The Croatian island of Pag is located in the Adriatic Sea north of Zadar in northern Dalmatia. Pag has a length of 58.25 kilometers and is the fifth largest island in the Adriatic with 284.18 square kilometers. Overall, the two to ten kilometers wide island has about 8,400 inhabitants. The biggest places of the island are the traditional island capital Pag as well as Novalja.
The coastline is 302.47 kilometers, of which 84 kilometers are sandy and pebble beaches. The flora on Pag is characterized by holm oaks, pines, reeds and olive trees, but also Aleppo pines grow there. The numerous sheep feed mainly on herbs such as sage and thyme, which they find on the rocky surface of the island. In addition, bamboo grows in abundance on Pag.
Politically, the northern part of the island (the city of Novalja) belongs to the Lika-Senj County, the southern part (the city of Pag and the municipalities of Kolan and Povljana) to the Zadar County. In addition to fishing and sea salt production, viticulture and tourism play an important economic role. The Paški sir (pager cheese) is an internationally known cheese specialty. Millennial olive trees, which extend over the northern end of the island near the town of Lun, are typical of the flora. From the olives, olive oil is made for sale in a small factory.
Due to the Croatian war in the early 1990s, tourism on Pag was de facto exposed. Only at the turn of the millennium he was able to recover. Tourist centers of the island are the places Novalja and Pag. The party beach Zrće hosts festivals from May to August. Pag has been connected to the mainland since 1968 by a 301 meter long and nine meter wide bridge in the south of the island. At the height of Novalja there is a car ferry service to the mainland (Prizna-Žigljen). There are also various passenger ferry services to the island of Rab, Zadar and Rijeka.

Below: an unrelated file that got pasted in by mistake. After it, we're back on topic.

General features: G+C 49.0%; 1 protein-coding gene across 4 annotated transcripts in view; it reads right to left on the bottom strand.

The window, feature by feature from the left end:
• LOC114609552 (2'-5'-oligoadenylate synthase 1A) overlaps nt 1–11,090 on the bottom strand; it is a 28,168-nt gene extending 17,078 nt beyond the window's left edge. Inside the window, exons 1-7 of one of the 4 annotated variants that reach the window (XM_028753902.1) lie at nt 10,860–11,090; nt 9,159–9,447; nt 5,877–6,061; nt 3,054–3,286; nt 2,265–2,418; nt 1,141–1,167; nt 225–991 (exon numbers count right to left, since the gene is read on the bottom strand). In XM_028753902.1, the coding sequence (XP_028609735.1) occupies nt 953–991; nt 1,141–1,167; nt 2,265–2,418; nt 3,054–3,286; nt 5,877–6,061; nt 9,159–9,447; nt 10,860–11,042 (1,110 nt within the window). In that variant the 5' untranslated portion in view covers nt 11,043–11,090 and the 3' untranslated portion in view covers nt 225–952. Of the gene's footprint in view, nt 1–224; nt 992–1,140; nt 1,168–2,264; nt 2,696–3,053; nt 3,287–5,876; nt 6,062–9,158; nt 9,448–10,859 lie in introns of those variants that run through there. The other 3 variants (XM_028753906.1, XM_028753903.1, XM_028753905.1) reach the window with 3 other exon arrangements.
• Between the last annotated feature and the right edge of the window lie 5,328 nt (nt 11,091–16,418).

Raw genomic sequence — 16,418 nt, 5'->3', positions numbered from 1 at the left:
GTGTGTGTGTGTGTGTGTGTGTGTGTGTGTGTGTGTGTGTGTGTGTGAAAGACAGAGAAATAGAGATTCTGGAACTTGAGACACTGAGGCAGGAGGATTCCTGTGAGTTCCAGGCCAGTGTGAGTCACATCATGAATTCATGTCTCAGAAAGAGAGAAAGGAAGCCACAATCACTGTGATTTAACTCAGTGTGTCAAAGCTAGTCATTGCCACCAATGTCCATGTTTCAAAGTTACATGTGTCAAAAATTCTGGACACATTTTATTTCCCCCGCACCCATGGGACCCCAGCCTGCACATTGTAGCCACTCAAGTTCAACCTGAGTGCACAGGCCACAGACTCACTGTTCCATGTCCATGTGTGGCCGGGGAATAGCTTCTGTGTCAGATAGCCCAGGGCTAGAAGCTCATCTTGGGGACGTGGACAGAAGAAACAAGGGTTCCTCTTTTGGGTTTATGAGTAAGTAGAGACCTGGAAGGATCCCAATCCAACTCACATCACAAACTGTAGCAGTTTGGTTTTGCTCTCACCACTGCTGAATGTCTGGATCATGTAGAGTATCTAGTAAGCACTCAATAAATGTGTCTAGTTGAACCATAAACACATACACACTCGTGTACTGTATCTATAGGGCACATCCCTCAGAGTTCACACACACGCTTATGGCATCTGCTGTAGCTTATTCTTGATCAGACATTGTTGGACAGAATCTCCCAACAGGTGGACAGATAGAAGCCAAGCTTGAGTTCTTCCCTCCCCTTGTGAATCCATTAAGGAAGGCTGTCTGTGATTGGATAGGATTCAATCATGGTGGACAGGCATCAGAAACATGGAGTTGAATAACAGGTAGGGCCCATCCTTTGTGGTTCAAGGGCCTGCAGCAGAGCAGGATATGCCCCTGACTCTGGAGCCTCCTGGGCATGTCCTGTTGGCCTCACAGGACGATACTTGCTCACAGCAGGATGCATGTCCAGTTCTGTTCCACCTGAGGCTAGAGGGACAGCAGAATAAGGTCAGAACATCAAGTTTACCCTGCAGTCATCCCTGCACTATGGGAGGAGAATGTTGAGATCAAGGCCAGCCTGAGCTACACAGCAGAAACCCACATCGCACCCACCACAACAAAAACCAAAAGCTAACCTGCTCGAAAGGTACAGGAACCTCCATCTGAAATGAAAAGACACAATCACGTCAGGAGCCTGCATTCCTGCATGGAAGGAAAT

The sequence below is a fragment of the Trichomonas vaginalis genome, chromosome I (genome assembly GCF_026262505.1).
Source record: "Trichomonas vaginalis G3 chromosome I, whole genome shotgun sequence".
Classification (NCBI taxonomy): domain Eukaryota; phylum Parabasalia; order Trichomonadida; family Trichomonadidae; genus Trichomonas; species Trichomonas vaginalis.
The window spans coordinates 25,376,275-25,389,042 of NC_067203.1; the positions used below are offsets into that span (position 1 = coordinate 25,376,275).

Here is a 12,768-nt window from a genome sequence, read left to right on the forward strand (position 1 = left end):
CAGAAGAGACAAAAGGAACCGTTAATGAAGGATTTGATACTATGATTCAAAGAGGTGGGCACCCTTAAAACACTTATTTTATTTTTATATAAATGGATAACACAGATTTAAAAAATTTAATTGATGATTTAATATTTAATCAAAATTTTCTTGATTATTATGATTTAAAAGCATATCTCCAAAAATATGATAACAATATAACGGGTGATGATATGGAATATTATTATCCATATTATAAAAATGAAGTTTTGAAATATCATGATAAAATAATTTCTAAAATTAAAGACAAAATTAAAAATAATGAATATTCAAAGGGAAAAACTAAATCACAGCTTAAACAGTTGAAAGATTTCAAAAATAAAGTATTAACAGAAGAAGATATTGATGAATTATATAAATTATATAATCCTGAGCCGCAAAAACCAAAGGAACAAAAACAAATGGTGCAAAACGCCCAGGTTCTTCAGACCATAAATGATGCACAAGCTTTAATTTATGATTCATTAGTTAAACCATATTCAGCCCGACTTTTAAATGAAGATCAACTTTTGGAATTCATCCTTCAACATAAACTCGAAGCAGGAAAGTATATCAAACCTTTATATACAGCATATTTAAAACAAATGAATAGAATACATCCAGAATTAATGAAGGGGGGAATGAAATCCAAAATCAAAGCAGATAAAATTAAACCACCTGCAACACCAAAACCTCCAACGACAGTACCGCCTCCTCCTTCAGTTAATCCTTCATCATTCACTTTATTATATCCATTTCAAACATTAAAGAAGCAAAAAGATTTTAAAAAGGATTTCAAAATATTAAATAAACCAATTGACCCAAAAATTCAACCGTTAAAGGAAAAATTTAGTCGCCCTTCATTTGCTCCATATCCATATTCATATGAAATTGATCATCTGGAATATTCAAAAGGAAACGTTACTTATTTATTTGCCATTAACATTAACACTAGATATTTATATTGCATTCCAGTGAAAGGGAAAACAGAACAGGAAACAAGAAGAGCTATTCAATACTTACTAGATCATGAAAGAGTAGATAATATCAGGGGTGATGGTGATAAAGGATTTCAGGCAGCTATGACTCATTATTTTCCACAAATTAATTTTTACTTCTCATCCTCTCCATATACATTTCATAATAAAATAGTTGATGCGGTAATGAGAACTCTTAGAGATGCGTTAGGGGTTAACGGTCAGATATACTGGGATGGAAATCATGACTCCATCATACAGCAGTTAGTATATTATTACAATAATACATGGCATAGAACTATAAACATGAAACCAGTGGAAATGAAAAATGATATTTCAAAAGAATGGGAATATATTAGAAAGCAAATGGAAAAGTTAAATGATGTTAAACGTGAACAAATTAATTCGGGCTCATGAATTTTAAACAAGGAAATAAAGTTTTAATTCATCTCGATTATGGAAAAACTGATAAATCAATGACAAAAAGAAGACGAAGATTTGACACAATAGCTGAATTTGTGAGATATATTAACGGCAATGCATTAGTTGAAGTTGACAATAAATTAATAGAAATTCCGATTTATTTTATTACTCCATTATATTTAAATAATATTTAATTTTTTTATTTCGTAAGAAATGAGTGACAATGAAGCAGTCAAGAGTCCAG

On Pag the production of lace has a very long and widespread tradition. The pagan lace is a popular souvenir. In Pag city there is a remarkable museum on the history of the Pager peak. The late-Gothic basilica in the main square of the city of Pag dedicated to the Assumption of the Virgin Mary is a landmark. Near the “new” town of Pag on the western hills of the Saline lies Stari Grad Pag (the ancient city of Pag). There you can see an old church and ruins of the former settlement.
On June 25, 1941, the fascist Ustasha regime in the bay of Slano or Slana near the city of Pag established the Slana concentration camp, where thousands of Jews, Serbs and dissident Croats were killed. Later, in the village Metajna, a second camp – for women and children – was added to the Metajna concentration camp. The victims were often brutally murdered and then thrown into pits or the sea. The two camps were dissolved after the end of August 1941, the island was handed over to Italian forces. The survivors were mostly transported to the Croatian concentration camp Jasenovac.
With photos from Vagabundler and the Valencia Reunion Crew. Thanks a lot to Karlen, Miriam, Julian and Roman!
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